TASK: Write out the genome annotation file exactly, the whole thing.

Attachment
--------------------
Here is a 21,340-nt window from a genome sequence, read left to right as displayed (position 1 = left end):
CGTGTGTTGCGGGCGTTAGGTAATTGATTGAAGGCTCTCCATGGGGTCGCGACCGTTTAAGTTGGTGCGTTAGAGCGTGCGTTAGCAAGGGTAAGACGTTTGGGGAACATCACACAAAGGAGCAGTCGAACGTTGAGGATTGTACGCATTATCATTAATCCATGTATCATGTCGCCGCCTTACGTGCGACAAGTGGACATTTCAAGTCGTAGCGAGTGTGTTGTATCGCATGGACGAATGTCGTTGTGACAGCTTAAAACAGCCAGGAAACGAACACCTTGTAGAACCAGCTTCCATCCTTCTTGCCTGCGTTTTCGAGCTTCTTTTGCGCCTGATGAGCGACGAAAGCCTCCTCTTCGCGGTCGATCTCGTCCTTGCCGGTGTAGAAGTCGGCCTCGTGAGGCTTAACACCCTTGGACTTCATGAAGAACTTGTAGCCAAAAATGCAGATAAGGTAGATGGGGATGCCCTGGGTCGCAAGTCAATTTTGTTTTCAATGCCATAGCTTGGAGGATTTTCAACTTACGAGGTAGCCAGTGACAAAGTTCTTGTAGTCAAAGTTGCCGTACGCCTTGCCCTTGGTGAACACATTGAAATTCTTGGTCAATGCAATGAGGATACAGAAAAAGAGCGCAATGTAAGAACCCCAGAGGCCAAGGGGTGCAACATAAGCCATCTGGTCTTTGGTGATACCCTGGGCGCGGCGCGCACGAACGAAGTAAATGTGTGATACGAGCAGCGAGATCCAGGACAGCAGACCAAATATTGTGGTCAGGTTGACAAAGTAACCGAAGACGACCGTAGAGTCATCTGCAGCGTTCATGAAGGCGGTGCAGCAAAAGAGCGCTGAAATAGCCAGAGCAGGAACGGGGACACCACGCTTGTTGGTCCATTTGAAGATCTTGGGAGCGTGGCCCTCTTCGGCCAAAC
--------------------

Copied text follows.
Here is a 21,340-nt window from a genome sequence, read left to right as displayed (position 1 = left end):
CGTGTGTTGCGGGCGTTAGGTAATTGATTGAAGGCTCTCCATGGGGTCGCGACCGTTTAAGTTGGTGCGTTAGAGCGTGCGTTAGCAAGGGTAAGACGTTTGGGGAACATCACACAAAGGAGCAGTCGAACGTTGAGGATTGTACGCATTATCATTAATCCATGTATCATGTCGCCGCCTTACGTGCGACAAGTGGACATTTCAAGTCGTAGCGAGTGTGTTGTATCGCATGGACGAATGTCGTTGTGACAGCTTAAAACAGCCAGGAAACGAACACCTTGTAGAACCAGCTTCCATCCTTCTTGCCTGCGTTTTCGAGCTTCTTTTGCGCCTGATGAGCGACGAAAGCCTCCTCTTCGCGGTCGATCTCGTCCTTGCCGGTGTAGAAGTCGGCCTCGTGAGGCTTAACACCCTTGGACTTCATGAAGAACTTGTAGCCAAAAATGCAGATAAGGTAGATGGGGATGCCCTGGGTCGCAAGTCAATTTTGTTTTCAATGCCATAGCTTGGAGGATTTTCAACTTACGAGGTAGCCAGTGACAAAGTTCTTGTAGTCAAAGTTGCCGTACGCCTTGCCCTTGGTGAACACATTGAAATTCTTGGTCAATGCAATGAGGATACAGAAAAAGAGCGCAATGTAAGAACCCCAGAGGCCAAGGGGTGCAACATAAGCCATCTGGTCTTTGGTGATACCCTGGGCGCGGCGCGCACGAACGAAGTAAATGTGTGATACGAGCAGCGAGATCCAGGACAGCAGACCAAATATTGTGGTCAGGTTGACAAAGTAACCGAAGACGACCGTAGAGTCATCTGCAGCGTTCATGAAGGCGGTGCAGCAAAAGAGCGCTGAAATAGCCAGAGCAGGAACGGGGACACCACGCTTGTTGGTCCATTTGAAGATCTTGGGAGCGTGGCCCTCTTCGGCCAAAC